A Mapping Crime case study by Alice Smalley, The Open University.
Charles Peace and Kate Webster were both executed in 1879, more than a decade after the abolition of public executions. Moreover, the crimes of Peace and Webster both excited considerable public interest, although the press representations of these characters differed significantly. Despite his execution for the murder of a Mr Dyson, Charles Peace was ‘primarily celebrated for hid larcenous rather than his murderous achievements’. Conducting a number of burglaries in Hull, London, Sheffield and the surrounding areas, and on many occasions outfoxing the police, Peace became something of a celebrated and comedic character. Conversely, Kate (Catherine) Webster was a much darker figure, presented in the press as a typical female recidivist. Webster was found guilty of murdering her employer, Mrs Thomas, after she had been dismissed from her job as a servant in 1879. The Mapping Crime resources in the John Johnson Collection can be used to explore the ways in which these criminals were represented, and so to draw some conclusions about methods of crime reporting in the late-nineteenth century. Mapping Crime links together a considerable amount of data: a range of periodicals from both the 19th Century UK Periodicals and British Periodicals; an overwhelming number of newspaper articles from the British Library 19th Century newspapers online (850 and 350 hits for “Charles Peace” and “Kate Webster” respectively); broadsides from the John Johnson collection; and the trials of criminals contained in Old Bailey Proceedings Online. These sources offer the researcher a variety of avenues to explore, including the close relationship between older and newer forms of print and the connections between the provincial and metropolitan presses in the nineteenth century.
The decade of the 1850s, we have been told, witnessed the decline of broadsides and the rise of the Sunday newspaper. This Sunday Press, whose expansion was aided by the repeal of taxes upon knowledge, was described by Raymond Williams as a ‘transitional stage’ in British journalism, an important move away from ‘popular matter in a political sense…to popular matter in a commercial sense’. However, Mapping Crime illustrates some of the continuities which existed in print culture. There were important similarities between the older print form of the broadside and the supposedly new and ‘transitional’ newspapers. A broadside was produced to commemorate the executions of both Kate Webster and Charles Peace, a practice which was only continued by the more ambitious broadside printers for major executions after the 1860s. Such broadsides can be found in the John Johnson Collection. The John Johnson Collectionshows that the printed woodcuts of the execution scenes of both Charles Peace and Kate Webster were identical. Moreover, the first paragraph of each was also identical, outlining the execution scene and the moment that ‘the unhappy criminal was ‘launched into eternity’. Both broadsides also included a ballad, as well as more general details of the crime and the proceedings of the court.
Coverage of the executions of these murderers was not peculiar to the broadside. The Illustrated Police News (accessed in the British Library’s 19th Century Newspapers Online), similarly produced stock accounts of the execution of Kate Webster and Charles Peace. The front-page illustrations of the execution scene encouraged readers to act as a ‘spectator’ of the execution, despite the fact that it had taken place inside the walls of the prison. Although more detailed than the broadside woodcut, the woodcut illustrations featured in the Illustrated Police News were nevertheless highly stylized.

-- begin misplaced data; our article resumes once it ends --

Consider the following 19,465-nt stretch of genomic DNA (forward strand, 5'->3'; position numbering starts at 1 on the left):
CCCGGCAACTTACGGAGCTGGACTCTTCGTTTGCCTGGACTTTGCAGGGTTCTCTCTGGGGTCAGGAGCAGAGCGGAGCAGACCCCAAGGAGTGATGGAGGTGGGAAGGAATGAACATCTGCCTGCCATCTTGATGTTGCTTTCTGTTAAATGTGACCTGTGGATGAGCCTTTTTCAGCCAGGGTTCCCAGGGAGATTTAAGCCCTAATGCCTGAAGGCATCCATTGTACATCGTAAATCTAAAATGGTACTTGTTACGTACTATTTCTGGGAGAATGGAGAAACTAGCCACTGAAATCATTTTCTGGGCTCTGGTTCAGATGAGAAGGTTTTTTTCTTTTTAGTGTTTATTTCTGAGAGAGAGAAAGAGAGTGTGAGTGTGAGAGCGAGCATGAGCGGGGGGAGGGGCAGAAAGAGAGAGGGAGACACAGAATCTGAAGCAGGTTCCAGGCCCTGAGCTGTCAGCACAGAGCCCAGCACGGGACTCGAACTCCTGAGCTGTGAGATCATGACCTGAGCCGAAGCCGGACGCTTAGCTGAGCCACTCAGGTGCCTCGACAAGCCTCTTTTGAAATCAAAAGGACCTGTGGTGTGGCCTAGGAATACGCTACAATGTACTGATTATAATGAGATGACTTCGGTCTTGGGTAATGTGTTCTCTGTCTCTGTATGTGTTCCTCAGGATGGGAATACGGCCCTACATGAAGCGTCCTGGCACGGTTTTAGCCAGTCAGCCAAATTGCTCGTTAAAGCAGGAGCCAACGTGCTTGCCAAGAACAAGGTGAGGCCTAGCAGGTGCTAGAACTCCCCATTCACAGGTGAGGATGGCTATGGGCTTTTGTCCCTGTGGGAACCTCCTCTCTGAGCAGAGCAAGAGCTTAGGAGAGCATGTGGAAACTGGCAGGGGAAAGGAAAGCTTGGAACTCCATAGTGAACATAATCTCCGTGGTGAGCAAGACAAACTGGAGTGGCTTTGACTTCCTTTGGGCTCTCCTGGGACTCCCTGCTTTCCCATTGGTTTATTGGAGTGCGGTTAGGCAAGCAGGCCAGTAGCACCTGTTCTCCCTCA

The illustrations of Webster’s and Peace’s executions were almost identical, showing the criminals with a noose around their necks, receiving their last prayer, and surrounded by prison guards. Also included were portraits of the criminal as well as a picture of Marwood (the hangman). These large front-page illustrations suggest that the Illustrated Police News, like the earlier broadsides, could be bought as a memento of these famous executions. They possessed the same ‘totemic’ value as their broadside ancestors; woodcut illustrations were at the centre of the Illustrated Police News, making iconic meanings explicit.
The weekly instalments and updates in the cases of both Peace and Webster were not peculiar to the Illustrated Police News. As Mapping Crime illustrates, interest in Peace and Webster was widespread. The crimes were regularly reported in weekly and daily newspapers, and in the London and provincial press. The City Jackdaw (1875-1880), a Manchester weekly which advertised itself as ‘humorous and satirical’, criticised the levels of interest taken in Kate Webster’s execution by both the Lancashire and metropolitan press. The reporter noted that the Lancashire dailies (including the Courier, Guardian, Evening News, Evening Mail, Liverpool Courier and Liverpool Mercury) devoted ten columns to the execution of Webster, which the newspaper claimed was ‘really above a joke’, given ‘the dose we have had during the past few weeks’. However, the magazine noted that London fared no better, and in four seemingly respectable newspapers (Times, Standard, Telegraph and Daily News), there were seven columns devoted to the reporting of the execution. This demonstrates that provincial audiences were equally interested in metropolitan crimes. The City Jackdaw was similarly critical of the public response to the Charles Peace murder, noting the universal interest in criminals and crime. The periodical notes: ‘for some weeks the whole of our reading population have been absolutely besotten with Peace-worship. No sooner has a really notorious criminal become convicted at the bar of English justice than he is immediately set up by the newspapers as a nucleus to both a paper and contents’ bill. Young and old rush impetuously to bow at the shrine of criminal worship.’